but if you think back over the history of the country, i think probably the biggest service the senate has provided to america is that it has not passed things. some of the proudest moments i can think of have been the things that i have stopped. rather than the other. so the ability to require the kind of consensus you need to have when you have to have 60 votes i think is important, be it ever so frustrating, when you set the agenda and still cannot get to 60. theou detach yourself from momentary problem you have with look at it in terms of what you think the senate has done for america. i think it is important not to change that fundamental role. now, harry reid did a lot of damage. i take you back to the nuclear option. what was the worst thing he did
was how he did it. they basically changed the rules of the senate by breaking the rules of the senate. what he did was called by the parliamentarian a violation of senate rules. he appealed the chair, the ruling of the chair, and overturned it with 51 votes. what they did substantively was to lower the threshold for the elections of the judiciary except for the supreme court to 51. thatore importantly than was how they did it. that precedent will always be there. bell, and to unring a i think it was very damaging to the institution, which leads to probably what you would like me to respond to, which i am not going to do today, which is what
would we do about that were we in the majority, and my advice to call links is that that is a discussion for december if we're fortunate enough to be given by the american people the opportunity to set the agenda in the senate. then we will address that question, but your question was about legislation, i assume, not about executive branch appointment. i do not favor turning the senate into that type of though wen, even would probably have some short-term advantage doing it. >> last question right here in the middle. leader, how do you see the amendment on the senate package playing out? the tax extenders package, sir? >> well, hopefully, it will be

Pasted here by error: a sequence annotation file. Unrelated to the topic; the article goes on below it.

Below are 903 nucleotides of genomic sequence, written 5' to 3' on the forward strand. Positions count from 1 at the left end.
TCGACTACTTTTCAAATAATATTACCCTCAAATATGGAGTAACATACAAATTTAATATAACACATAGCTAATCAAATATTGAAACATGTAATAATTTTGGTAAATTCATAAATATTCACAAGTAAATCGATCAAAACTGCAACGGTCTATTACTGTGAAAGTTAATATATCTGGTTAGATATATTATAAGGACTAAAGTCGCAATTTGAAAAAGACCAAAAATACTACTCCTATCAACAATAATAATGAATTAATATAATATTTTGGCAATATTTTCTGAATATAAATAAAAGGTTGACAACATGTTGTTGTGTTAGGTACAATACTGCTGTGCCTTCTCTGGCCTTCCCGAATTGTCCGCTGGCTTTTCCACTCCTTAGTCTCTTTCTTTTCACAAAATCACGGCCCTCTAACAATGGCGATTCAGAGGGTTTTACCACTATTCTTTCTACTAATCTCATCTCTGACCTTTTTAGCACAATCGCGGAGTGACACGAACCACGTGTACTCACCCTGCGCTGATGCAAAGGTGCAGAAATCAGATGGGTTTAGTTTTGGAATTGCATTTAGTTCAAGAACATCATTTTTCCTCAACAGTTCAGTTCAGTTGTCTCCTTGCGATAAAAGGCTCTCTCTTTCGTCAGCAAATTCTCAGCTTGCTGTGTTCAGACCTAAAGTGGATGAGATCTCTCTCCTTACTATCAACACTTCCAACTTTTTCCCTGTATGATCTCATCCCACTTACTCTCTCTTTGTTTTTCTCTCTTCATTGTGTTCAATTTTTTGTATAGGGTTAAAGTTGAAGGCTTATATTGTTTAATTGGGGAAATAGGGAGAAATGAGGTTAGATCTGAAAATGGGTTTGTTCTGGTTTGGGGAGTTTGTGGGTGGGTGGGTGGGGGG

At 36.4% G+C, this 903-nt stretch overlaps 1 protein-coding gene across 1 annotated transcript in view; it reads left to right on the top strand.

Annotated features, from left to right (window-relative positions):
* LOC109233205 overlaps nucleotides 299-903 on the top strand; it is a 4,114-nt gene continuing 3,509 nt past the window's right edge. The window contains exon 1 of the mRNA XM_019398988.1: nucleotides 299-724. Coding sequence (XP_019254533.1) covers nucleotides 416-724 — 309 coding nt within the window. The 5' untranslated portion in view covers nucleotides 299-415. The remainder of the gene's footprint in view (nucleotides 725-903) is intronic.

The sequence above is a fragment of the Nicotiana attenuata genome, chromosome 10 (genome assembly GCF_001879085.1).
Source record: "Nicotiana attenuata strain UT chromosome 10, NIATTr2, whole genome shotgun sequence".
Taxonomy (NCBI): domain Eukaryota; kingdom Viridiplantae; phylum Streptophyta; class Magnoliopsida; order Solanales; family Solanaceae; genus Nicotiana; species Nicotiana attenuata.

open for amendment, which gets back to the gag rule that people frequently employ. extender package enjoys considerable support, not unanimous, but considerable , but what senate republicans are insisting on is that it be open for amendment, and you might be interested to know there were 40 democratic amendments filed, which would also not be considered on this bill, so i hope you are not bored by a discussion of process, but process is important. how you deal with something has a heck of a lot to do. so i deal with process every day. it is actually a lot simpler than it used to be. bills are brought up. the gag rule is imposed, and nobody gets any amendments, and then when reread well against that, they call it a filibuster.
said we engaged in 500 filibusters, and i think someone gave him four pinocchio's for that. i think it is pretty clear that these people will do and say anything in order to cling to power, and we are going to see this november whether the american people are sick and tired of this. the only thing to be achieved -- i always say this to my folks in kentucky and two other folks around the country. if you are frustrated by the last six years, the only thing that can be done in 2014 is to change the senate. nothing else is achievable in 2014. but to change the senate. and began to change america by changing the agenda in the senate, so that is where we are, but, look. i will end with this, because arthur is clearly getting nervous here. [laughter]
there was that movie from 1972 called "the candidate," and youngsome of you were too to have seen it, but then it has played again, and he looked at his manager and said, what do we do now? what do we do now? if we are given the responsibility to govern, what do we do now? to for that, i really want thank you for applying your creative minds to this challenge, and we look forward to being able to advance an agenda that we think is in the best interest of our country. thanks so much. [captions copyright national cable satellite corp. 2014] [captioning performed by national captioning institute] >> coming up tonight on c-span, q&a with john sopko special inspector general for afghanistan reconstruction. after that, house majority
leader with eric cantor and mike scott talking about domestic issues. speakers from the new populism conference hosted by the campaign for america's future. this week i'm off on q&a, our guest is john sopko. "q&a."s week on c-span >> john sopko, explain what you do. >> i am the special inspector general for afghanistan reconstruction, appoint